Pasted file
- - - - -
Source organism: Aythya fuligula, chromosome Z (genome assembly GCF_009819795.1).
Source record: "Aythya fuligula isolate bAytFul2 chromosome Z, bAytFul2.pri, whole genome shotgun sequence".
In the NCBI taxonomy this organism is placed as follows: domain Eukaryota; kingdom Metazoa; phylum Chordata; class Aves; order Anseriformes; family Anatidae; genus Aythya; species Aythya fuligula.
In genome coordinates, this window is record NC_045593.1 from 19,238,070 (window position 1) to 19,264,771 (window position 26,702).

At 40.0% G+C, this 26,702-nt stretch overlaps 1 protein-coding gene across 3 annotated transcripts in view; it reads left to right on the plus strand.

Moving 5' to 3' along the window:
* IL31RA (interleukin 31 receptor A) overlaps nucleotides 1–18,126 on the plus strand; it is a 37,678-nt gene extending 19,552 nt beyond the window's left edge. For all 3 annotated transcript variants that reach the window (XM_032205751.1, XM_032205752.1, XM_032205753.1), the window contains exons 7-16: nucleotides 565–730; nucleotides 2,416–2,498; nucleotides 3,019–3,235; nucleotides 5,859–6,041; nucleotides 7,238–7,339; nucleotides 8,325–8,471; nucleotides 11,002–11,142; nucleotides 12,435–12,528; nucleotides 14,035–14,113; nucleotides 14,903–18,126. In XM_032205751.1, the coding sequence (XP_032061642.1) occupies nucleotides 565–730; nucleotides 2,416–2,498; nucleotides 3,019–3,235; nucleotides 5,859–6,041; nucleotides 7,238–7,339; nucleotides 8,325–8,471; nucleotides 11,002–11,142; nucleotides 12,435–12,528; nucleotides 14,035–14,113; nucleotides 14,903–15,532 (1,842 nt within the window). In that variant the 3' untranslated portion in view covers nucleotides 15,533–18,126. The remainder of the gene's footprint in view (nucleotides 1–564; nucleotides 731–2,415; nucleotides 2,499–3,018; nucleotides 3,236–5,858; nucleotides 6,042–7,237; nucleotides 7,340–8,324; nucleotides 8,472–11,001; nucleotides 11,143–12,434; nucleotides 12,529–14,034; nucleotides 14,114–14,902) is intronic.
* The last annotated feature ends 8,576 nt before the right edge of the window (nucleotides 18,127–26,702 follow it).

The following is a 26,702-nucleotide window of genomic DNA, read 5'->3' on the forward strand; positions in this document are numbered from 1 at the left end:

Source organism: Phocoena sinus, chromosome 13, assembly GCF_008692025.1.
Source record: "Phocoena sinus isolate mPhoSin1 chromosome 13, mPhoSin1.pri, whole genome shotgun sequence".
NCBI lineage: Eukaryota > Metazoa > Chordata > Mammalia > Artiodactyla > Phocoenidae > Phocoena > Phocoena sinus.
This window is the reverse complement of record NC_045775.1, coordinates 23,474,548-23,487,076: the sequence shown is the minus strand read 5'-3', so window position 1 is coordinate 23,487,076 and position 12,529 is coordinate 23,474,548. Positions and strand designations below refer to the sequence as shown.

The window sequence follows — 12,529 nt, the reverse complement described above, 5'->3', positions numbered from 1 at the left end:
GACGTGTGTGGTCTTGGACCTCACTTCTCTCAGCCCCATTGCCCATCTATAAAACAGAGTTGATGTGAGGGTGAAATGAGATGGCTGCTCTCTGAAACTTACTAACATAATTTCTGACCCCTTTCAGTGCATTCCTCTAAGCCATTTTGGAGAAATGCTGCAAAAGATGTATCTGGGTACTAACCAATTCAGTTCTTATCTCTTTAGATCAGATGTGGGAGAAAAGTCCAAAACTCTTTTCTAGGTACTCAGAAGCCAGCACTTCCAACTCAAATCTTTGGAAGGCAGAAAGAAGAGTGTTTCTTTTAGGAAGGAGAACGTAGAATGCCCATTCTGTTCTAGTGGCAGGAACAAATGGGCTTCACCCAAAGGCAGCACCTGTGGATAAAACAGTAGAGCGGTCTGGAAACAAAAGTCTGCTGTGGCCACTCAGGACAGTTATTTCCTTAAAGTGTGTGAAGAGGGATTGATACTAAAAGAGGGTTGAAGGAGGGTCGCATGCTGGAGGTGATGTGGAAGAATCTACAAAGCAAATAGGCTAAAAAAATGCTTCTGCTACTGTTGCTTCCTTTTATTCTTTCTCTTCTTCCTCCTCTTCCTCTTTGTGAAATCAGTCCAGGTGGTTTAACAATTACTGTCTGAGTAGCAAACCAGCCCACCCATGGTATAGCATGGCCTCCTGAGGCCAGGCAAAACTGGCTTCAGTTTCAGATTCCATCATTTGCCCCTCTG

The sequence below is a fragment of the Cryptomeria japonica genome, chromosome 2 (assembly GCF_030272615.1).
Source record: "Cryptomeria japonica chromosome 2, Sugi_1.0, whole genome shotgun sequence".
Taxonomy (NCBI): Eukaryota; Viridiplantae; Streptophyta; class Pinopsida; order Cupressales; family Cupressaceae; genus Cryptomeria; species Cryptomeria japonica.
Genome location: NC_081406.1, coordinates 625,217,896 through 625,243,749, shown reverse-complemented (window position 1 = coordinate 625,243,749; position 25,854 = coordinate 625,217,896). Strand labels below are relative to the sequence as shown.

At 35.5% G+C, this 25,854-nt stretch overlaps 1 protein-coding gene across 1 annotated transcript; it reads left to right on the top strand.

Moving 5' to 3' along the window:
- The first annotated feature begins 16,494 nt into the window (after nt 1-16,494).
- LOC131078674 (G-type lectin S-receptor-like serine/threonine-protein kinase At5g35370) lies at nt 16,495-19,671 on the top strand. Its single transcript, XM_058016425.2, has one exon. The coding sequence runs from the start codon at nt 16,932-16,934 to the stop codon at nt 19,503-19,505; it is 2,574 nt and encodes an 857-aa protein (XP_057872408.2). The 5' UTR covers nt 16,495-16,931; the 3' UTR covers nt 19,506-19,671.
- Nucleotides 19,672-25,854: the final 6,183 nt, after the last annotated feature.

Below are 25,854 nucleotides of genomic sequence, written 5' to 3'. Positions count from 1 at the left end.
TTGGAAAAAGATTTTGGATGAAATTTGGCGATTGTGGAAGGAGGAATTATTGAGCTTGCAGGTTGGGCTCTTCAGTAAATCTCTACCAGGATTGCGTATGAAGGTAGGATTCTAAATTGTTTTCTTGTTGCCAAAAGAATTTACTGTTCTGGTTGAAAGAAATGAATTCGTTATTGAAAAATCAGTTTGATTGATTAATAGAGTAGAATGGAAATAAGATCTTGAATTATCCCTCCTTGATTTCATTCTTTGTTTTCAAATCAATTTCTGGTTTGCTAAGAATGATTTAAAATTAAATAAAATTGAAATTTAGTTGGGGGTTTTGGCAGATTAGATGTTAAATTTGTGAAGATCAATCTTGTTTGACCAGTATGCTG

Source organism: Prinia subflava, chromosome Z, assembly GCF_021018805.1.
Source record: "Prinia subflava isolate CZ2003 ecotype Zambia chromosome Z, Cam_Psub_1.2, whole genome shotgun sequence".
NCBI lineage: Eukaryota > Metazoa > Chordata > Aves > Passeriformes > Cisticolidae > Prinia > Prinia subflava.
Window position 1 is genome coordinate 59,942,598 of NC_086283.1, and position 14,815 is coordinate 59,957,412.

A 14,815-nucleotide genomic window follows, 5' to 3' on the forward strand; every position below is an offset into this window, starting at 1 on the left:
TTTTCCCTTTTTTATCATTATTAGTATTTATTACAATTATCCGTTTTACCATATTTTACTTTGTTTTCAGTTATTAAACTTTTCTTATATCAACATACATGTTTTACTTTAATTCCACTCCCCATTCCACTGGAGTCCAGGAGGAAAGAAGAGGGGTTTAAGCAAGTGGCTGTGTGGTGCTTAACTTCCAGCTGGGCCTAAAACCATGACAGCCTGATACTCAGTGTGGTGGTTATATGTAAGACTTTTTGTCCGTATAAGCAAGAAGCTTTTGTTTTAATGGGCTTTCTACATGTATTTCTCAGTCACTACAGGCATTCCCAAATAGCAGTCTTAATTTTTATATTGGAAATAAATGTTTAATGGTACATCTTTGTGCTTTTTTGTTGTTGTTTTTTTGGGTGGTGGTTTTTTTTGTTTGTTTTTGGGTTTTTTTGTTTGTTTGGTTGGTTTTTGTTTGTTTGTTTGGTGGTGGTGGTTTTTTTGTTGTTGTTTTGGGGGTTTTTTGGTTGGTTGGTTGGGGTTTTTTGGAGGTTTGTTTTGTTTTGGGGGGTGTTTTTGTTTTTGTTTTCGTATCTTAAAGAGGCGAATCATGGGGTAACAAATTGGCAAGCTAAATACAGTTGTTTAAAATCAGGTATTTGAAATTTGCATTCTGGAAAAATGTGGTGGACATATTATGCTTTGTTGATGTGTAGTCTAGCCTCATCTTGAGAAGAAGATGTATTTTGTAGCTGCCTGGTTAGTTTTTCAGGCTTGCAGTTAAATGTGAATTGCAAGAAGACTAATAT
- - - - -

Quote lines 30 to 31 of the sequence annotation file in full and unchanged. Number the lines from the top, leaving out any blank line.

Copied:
Window position 1 is genome coordinate 59,942,598 of NC_086283.1, and position 14,815 is coordinate 59,957,412.

A 14,815-nucleotide genomic window follows, 5' to 3' on the forward strand; every position below is an offset into this window, starting at 1 on the left: